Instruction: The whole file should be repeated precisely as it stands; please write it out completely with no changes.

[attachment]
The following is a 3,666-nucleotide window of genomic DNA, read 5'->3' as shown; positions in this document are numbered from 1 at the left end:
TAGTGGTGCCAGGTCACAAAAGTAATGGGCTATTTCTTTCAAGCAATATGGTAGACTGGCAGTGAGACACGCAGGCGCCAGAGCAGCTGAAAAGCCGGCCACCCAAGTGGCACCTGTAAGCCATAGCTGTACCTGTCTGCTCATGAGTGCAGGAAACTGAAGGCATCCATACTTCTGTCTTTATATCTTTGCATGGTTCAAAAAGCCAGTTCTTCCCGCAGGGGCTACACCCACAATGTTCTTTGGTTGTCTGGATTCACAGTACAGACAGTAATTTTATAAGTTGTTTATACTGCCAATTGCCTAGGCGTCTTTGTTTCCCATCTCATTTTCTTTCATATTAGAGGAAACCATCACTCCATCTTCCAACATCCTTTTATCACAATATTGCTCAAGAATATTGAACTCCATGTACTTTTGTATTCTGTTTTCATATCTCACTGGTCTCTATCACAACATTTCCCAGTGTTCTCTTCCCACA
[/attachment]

The following is a 3,666-nucleotide window of genomic DNA, read 5'->3' as shown; positions in this document are numbered from 1 at the left end:
TAGTGGTGCCAGGTCACAAAAGTAATGGGCTATTTCTTTCAAGCAATATGGTAGACTGGCAGTGAGACACGCAGGCGCCAGAGCAGCTGAAAAGCCGGCCACCCAAGTGGCACCTGTAAGCCATAGCTGTACCTGTCTGCTCATGAGTGCAGGAAACTGAAGGCATCCATACTTCTGTCTTTATATCTTTGCATGGTTCAAAAAGCCAGTTCTTCCCGCAGGGGCTACACCCACAATGTTCTTTGGTTGTCTGGATTCACAGTACAGACAGTAATTTTATAAGTTGTTTATACTGCCAATTGCCTAGGCGTCTTTGTTTCCCATCTCATTTTCTTTCATATTAGAGGAAACCATCACTCCATCTTCCAACATCCTTTTATCACAATATTGCTCAAGAATATTGAACTCCATGTACTTTTGTATTCTGTTTTCATATCTCACTGGTCTCTATCACAACATTTCCCAGTGTTCTCTTCCCACA